Adapted from Channel NewsAsia – Read more about LTA Travel Smart Network in the news!
SINGAPORE: Under a new scheme launched on Wednesday (July 30) by the Land Transport Authority (LTA), various monetary incentives will be available for companies that adopt measures which would encourage employees to travel during off-peak hours. Eight organisations, including banks, have signed up so far for the Travel Smart Network scheme.
Currently, commuters headed to the city area before 7.45am get to travel for free on the MRT. This has helped to shift seven per cent of commuters out of the morning peak period. Authorities say these numbers are encouraging, but believe there is still potential to re-distribute more of the commuter load.
That is where the Travel Smart Network comes in. The scheme aims to encourage companies to adopt measures that would allow employees to avoid travelling at peak hours. Senior Minister of State for Transport Josephine Teo said this allows employees more flexibility when commuting, instead of rushing to take public transport during the peak hours like everyone else.
“This kind of flexi-travel usually works well when the employer is able to offer flexible work arrangements or tele-commuting and they also offer more options for people who arrive earlier at their workplaces,” she said.
From November 1, companies that join the Travel Smart Network will be able to tap into a fund of up to half a million dollars, to be used in two ways:
- Up to S$30,000 to engage consultants from an approved list to conduct employee travel pattern studies and develop tailored action plans
- Up to $160,000 per year, for up to three years, to co-fund initiatives that support pre-peak or off-peak travel. These initiatives may include installing bicycle parking and shower facilities to encourage employees to cycle to work, and programmes like yoga and running to get them to come to work early.
Employees of Travel Smart Network companies can also enjoy greater rewards from the Corporate-Tier Travel Smart Rewards. The Travel Smart Rewards will take over the Incentive for Singapore Commuters programme from August 1.
One company which took part in the Travel Smart pilot programme said staff retention rate improved after it provided flexible work hours and a clubhouse with exercise facilities. Mr Stephen Tjoa, Partner for People, Performance and Culture at KPMG Services, said: “Our turnover rates used to be reasonably high. By industry standards, most public accounting firms will see 30 per cent and beyond. But we’ve definitely seen an improvement in our staff retention and our staff turnover rate is well below 25 per cent, which is really what we’re ideally looking at year-on-year.”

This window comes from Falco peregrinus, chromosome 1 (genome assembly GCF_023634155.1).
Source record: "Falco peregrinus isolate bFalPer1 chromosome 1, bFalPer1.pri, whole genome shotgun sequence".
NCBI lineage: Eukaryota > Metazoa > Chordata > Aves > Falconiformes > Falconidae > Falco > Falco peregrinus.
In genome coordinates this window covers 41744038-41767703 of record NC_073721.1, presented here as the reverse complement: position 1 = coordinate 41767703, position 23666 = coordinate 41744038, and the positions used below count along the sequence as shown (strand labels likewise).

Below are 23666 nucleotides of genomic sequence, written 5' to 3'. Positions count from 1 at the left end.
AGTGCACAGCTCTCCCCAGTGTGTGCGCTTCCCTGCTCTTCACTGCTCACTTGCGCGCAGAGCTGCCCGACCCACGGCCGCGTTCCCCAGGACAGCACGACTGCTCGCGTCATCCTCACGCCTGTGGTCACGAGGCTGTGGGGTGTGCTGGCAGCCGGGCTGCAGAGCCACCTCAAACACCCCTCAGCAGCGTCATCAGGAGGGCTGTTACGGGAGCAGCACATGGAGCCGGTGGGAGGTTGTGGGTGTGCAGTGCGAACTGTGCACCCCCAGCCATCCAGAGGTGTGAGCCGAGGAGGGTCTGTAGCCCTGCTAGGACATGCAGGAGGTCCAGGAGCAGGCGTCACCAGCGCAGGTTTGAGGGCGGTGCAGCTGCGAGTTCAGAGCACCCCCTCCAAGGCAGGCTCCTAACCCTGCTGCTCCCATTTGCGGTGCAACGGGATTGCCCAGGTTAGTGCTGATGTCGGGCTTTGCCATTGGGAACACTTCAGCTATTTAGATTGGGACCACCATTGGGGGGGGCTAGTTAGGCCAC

One hurdle for flexible working hours is changing the mentality of line managers, some of whom may not have warmed up to the concept. Employees may also fear being viewed negatively if they work flexible hours.
Changes in such attitudes will not happen overnight, said Ms Teo. “I think we have to respect the need for people to have some time and some space to get used to the idea, and I think we have to accept the fact that it is not going to be relevant to everyone. And it is not necessary to be relevant to everyone,” she said. “We are not looking for a complete shift because if you have a complete shift, then all you have done is to create a new peak hour. So I think the shift that has taken place is good, and a little bit more will be great. Through programmes like Travel Smart, we hope that we can bring it down a little bit more.”
Human resources experts say companies will also need to consider if measures adopted through the Travel Smart Network are sustainable. Mr David Ang, Director of Capibility and Business Development at Human Capital Singapore, believes that while flexi-work arrangements are worth a try, they do suit all kinds of work.
Flexi-work requires “some re-designing of the work processes and flow and duties of the employees”, he said. “All this has to be taken into consideration in order to achieve what we want to do, which is to de-congest travelling patterns in the peak hours. With all plans that have been suggested, it is a question of sustainability. It is a question of being practical and the ability to sustain over the long haul. If companies are feeling space crunches, it will be difficult to allocate facilities like showering facilities and so on. And certain renovations in existing toilets and public buildings may not so easy, unless the landlord comes into the picture to see how some changes in the building facilities can be accommodated and can be tweaked in a way to allow things like additional parking for bicycles and shower facilities.”
For a start, LTA will partner companies based near MRT stations with a staff strength of more than 200 employees.